BallerStatus: Anybody that follows you, has seen that sh*t. It’s for real. I was going to ask you about your “Kodak Red” video, you shot that in New York. Actually, I have a question in regards to all of your music videos. Do you have creative control over your video content?
Ola Runt: Yeah, most of my videos I come up with most of the concepts. Yeah, I’ve just been workin’, man. Puttin’ in all the work.
BallerStatus: I know you’ve been working on putting a label of your own together, Front Street Records. Do you have any premiere artists that you want to shout out or promote?
Ola Runt: Right now, I got 24LeftEye. He’s the first artist I signed from Front Street, that I got on my label.
BallerStatus: He’s from Edgewood too?
Ola Runt: Yeah, he’s from Edgewood. We from the same neighborhood. He’s the first one I was able to push. He’s got some music out right now that’s goin’ crazy out there. Yeah, he’s got a record out called “Squeeze.” And he just dropped another record, “Trendiest of the Year.”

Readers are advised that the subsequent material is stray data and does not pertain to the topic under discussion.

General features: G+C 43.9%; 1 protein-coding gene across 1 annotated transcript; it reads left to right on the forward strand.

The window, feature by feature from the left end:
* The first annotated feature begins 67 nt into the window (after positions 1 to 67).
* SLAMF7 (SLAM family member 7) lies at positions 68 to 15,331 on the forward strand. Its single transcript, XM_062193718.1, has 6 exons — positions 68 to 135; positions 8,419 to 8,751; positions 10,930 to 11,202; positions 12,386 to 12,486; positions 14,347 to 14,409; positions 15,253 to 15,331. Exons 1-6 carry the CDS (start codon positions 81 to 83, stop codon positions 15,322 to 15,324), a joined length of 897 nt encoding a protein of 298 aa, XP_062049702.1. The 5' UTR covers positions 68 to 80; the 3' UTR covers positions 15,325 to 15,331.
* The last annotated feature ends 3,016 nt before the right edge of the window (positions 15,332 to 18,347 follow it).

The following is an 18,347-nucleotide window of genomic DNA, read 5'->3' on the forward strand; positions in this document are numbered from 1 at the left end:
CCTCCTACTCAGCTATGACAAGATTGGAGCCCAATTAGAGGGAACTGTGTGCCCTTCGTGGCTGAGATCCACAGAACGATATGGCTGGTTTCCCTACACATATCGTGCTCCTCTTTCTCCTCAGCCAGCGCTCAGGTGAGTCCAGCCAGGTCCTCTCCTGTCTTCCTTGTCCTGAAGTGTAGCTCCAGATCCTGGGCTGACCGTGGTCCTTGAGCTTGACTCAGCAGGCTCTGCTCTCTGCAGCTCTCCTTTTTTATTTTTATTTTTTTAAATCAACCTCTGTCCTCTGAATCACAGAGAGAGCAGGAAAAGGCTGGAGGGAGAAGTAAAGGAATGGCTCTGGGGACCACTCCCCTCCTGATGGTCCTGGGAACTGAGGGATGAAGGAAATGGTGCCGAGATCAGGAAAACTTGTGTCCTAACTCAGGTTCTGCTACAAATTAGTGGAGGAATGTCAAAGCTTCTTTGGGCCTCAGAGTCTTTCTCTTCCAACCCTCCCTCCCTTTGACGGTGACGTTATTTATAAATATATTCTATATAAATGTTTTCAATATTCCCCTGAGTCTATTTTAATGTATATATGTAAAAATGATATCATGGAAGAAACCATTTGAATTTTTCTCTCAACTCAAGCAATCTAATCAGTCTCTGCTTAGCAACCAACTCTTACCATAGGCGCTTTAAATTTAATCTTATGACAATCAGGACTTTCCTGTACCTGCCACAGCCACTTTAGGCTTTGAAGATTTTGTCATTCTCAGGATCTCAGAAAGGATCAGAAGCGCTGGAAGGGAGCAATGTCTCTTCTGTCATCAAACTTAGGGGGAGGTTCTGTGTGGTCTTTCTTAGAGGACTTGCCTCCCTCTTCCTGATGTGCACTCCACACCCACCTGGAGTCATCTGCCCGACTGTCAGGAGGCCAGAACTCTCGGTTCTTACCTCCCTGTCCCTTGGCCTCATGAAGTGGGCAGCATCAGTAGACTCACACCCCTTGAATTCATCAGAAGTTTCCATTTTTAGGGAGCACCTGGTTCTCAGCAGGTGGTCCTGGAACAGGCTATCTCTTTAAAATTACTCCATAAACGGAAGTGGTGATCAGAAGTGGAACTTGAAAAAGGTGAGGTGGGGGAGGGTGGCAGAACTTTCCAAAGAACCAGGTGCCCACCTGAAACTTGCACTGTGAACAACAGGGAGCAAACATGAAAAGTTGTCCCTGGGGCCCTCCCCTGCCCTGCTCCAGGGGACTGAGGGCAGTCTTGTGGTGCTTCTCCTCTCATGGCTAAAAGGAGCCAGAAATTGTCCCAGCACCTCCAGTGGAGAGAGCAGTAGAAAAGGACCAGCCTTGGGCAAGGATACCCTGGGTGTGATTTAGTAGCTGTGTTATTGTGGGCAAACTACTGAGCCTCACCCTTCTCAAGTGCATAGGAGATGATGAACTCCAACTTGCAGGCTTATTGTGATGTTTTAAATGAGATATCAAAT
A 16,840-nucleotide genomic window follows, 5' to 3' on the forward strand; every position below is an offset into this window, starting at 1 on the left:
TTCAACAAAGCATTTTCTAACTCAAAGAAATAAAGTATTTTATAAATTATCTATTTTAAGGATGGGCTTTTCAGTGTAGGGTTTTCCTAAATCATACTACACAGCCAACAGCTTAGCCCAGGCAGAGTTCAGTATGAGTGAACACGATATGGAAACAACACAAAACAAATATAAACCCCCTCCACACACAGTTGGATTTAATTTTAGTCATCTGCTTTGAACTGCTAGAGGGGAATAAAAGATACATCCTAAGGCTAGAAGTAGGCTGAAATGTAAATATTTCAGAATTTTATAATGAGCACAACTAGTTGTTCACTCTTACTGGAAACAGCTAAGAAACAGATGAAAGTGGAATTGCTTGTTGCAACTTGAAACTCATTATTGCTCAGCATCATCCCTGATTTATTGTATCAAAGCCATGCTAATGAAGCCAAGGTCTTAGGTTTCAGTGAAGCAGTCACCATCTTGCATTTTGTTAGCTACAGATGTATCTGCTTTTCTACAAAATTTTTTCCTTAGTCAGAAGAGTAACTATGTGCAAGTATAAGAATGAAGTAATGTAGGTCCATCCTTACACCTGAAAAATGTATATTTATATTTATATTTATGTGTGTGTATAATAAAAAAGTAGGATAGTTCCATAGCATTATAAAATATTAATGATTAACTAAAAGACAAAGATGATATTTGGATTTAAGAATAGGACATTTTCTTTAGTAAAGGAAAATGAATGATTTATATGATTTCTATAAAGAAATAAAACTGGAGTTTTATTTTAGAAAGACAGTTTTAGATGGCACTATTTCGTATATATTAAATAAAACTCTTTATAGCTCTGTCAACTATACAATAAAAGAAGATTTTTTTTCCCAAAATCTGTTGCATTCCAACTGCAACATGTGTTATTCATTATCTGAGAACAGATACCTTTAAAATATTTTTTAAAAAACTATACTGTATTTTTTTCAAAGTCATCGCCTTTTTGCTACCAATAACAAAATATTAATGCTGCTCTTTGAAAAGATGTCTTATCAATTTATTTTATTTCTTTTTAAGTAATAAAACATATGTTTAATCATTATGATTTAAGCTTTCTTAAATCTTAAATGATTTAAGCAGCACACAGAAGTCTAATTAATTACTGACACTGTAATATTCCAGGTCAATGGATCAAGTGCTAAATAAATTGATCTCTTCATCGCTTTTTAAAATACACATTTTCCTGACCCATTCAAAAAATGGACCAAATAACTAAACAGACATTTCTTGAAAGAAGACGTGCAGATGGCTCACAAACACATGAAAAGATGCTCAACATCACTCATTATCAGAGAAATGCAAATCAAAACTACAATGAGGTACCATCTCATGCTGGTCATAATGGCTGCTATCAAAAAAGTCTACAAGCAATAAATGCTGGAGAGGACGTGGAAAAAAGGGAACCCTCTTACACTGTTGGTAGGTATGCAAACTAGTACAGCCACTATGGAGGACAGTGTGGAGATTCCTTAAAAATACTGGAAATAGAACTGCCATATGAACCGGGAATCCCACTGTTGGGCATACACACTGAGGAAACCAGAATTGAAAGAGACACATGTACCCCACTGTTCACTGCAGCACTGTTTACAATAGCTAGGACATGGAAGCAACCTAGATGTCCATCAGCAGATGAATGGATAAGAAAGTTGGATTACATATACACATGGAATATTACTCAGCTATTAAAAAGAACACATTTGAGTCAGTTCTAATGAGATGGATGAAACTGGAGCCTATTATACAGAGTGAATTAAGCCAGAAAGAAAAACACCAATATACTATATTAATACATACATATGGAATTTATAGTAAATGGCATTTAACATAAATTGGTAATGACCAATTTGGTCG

BallerStatus: That’s pretty much our time. I’m super proud of you, man. I can tell you been through some sh*t and you want you to keep pushin’ this sh*t bro. I’m proud of you.
Ola Runt: Appreciate it, man. Reach out whenever.
Ola Runt has the opportunity to lead his village and more out of the poverty-stricken streets of East Atlanta. In two short years, he’s become one of the premier acts out of one of the most talented cities on the planet. And while his music is a reflection of his life experiences, past and current circumstances, pain, and triumphs, his main goal is to help himself and his fellowship succeed by any means necessary. If remains as focused and level-headed as he already is, there will be no denying his legendary status when he exits the physical realm. Ola Runt is… a Zone 6 Legend in the making.